Trying to accommodate too many keywords is sure to impact the quality of your writing and give your content an unnatural timbre that savvy internet users will see through quickly.
Besides, why use 12 keywords in one piece of content when you could write four pieces of content with three each? But bear in mind, it’s not all about keywords. Google’s algorithms read and understand the overall topic of a page. This is semantic SEO, and it’s more important to bear in mind that keywords alone.
Speaking of semantics, it pays to think about the terms that people are searching. Quite often, users perform searches using descriptive words or phrases in lieu of the exact name of an object, place, or piece of media. Anticipating the things that real people will search helps you wrap your language around that.
When your high-quality writing meets on-page SEO, that’s when you get your SEO writing. There are other aspects to SEO, such as considering a page’s metadata, URL, and multimedia content – but for the writer, these are aspects that can be considered later, and are often the role of somebody else with a more technical focus on SEO.
When talking about the best ‘type’ of content for SEO, it’s ideal not to just think about form. Numbered lists and ‘Top 10’ articles rank nicely, but the best type of content is quite simply content that is topically relevant and unique.
How does that work? Surely if you copy something else that ranks well, your content will also rank well?
It could possibly help, but it certainly won’t make you any friends if you develop a reputation for it. And while Google isn’t currently known to directly punish duplicate content, the search engine does its best to deliver the most relevant results to a user when faced with duplicated content. This is why it’s best to be unique, so that your offerings can be considered ‘as well as’, rather than left behind ‘instead of’.
Relying on keywords may not carry SEO content writing far enough on its own. This is especially true if those keywords are particularly competitive and already ranking well under some big names. Google recognises fresh, unique content and rewards it accordingly.
By ‘unique’, we mean offering something new that makes your own content stand out among the crowd. A new perspective on a topic, or an in-depth guide on a level that nobody else is currently offering. Perhaps your site has a cleaner and more organised UX design, which Google will appreciate thanks to those of its algorithms that gather ‘interaction data’ such as dwell time.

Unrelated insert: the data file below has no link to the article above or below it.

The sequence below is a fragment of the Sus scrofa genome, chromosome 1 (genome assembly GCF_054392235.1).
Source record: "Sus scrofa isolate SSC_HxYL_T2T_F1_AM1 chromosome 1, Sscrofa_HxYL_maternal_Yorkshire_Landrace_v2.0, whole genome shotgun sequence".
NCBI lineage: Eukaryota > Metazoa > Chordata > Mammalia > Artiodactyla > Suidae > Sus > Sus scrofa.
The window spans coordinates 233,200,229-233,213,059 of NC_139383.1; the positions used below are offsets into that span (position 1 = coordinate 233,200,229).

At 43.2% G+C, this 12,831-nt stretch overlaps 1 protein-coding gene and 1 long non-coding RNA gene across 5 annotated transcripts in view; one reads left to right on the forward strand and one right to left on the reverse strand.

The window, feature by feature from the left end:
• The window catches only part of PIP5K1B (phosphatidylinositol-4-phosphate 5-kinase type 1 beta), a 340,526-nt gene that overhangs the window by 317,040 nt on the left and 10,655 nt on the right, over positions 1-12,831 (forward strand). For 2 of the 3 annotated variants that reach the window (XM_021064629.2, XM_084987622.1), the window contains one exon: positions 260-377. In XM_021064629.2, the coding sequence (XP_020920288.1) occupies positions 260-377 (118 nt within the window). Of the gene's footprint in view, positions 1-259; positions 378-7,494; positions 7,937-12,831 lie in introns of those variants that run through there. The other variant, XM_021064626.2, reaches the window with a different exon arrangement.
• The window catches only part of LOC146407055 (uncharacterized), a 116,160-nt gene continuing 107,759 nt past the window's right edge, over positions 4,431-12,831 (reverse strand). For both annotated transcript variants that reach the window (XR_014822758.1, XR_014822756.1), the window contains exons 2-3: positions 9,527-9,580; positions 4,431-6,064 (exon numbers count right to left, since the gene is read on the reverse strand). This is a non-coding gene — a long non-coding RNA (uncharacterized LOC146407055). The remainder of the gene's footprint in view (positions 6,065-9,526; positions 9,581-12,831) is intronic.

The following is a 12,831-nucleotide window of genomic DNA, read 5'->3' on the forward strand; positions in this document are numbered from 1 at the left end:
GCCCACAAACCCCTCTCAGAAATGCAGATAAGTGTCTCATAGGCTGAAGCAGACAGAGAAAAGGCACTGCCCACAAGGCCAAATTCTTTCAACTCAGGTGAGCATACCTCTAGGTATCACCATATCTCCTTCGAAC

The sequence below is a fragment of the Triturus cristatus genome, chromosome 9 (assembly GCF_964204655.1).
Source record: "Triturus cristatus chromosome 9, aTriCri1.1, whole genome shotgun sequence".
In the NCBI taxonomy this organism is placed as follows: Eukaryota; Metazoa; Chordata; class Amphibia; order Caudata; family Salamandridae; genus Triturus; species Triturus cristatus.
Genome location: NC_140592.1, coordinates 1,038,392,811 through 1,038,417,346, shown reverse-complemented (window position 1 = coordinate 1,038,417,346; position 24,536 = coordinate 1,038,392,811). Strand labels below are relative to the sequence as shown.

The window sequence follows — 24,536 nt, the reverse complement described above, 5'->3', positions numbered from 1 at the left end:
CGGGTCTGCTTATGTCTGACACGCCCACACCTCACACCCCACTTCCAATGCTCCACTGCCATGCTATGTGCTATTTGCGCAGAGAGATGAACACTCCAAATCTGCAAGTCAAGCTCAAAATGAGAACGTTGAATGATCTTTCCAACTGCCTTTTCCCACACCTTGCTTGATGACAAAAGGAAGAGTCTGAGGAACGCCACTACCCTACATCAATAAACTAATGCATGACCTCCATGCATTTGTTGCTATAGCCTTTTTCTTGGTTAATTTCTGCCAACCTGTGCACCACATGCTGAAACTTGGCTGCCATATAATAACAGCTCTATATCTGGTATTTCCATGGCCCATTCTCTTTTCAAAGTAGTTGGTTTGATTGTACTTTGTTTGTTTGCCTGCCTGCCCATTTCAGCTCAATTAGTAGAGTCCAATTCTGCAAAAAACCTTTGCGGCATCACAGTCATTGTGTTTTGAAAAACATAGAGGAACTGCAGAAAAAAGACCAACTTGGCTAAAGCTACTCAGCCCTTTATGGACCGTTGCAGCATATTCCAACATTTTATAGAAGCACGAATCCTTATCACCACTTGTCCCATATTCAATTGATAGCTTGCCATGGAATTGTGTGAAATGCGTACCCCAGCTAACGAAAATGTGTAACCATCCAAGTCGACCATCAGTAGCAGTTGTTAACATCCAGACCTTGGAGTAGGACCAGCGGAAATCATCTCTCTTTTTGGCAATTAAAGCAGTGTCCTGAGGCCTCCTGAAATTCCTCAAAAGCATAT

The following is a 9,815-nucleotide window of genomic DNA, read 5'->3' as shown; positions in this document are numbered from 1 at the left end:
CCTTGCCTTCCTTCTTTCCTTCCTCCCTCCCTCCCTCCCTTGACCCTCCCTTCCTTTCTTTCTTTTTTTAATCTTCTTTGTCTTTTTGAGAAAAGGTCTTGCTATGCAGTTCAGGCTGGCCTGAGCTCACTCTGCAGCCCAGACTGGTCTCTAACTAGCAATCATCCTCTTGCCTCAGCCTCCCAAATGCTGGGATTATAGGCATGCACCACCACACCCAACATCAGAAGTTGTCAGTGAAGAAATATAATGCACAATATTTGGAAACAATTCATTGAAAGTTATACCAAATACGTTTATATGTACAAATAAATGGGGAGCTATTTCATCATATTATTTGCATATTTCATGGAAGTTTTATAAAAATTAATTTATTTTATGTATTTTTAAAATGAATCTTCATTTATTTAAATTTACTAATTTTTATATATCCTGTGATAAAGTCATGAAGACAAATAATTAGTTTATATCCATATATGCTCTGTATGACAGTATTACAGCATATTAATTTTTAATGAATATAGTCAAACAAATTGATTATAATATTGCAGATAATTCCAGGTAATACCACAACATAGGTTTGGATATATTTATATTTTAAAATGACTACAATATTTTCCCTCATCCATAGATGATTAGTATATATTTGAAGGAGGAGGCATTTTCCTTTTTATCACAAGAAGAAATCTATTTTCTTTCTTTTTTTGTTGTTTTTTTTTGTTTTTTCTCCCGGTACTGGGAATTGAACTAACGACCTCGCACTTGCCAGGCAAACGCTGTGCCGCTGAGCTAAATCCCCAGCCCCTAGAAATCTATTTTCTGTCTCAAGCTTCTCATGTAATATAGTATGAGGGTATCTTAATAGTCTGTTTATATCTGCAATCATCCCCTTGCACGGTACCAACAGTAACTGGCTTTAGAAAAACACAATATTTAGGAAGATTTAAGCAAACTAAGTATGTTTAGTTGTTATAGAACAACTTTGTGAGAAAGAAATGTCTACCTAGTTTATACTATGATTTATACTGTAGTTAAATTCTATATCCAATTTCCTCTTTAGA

The best type of SEO content is, quite simply, good content:
Sure. There’s no qualification or certification that you need to perform your own SEO. Whether it will be as effective as it could be with the insight of an experienced professional, however, is another matter.
The problem with DIY SEO is that SEO is in many ways a long-term game. It can take a while for things to ‘settle’ with Google, for your pages to rank and for you to start seeing results. This is normal even for the most efficient and well-done SEO. After all, you don’t just want short-term gains. You want sustainable, organic growth.
When you’re doing your own SEO, how can you be sure that you’ll get those results? It can be incredibly difficult to work things out through trial and error, since you might be waiting months only to find out that nothing’s really changed and you haven’t got the results you wanted. Is it worth tweaking things again, waiting another handful of months to see if it worked this time?
Experienced SEO professionals already know the rationale behind their work. They know which boxes to tick. That way, you can rest assured that the results will start coming in for when they’re forecast, and you’ll get to reap the benefits of SEO sooner.
Trust us – you want to leave SEO to the professionals. They want to help your business succeed.
Watch this short video of our MD, Jonathan discussing the importance of content in SEO:
We are a family-run digital marketing agency that has years of experience working with SEO, both on a national level and locally in Greater Manchester, Cheshire and Merseyside.
Our award-winning services are backed by our ethos of trust, loyalty, and collaboration. We take the time to understand your needs and take your goals on board, fostering a relationship that’s productive from Day 1.
If you are based in Manchester and need help with your SEO content writing, then we would love to be your trusted partner. To find out more about how we produce great SEO content for your brand, contact us today. We offer a free website audit and consultation to start you off on your journey to the top of Google.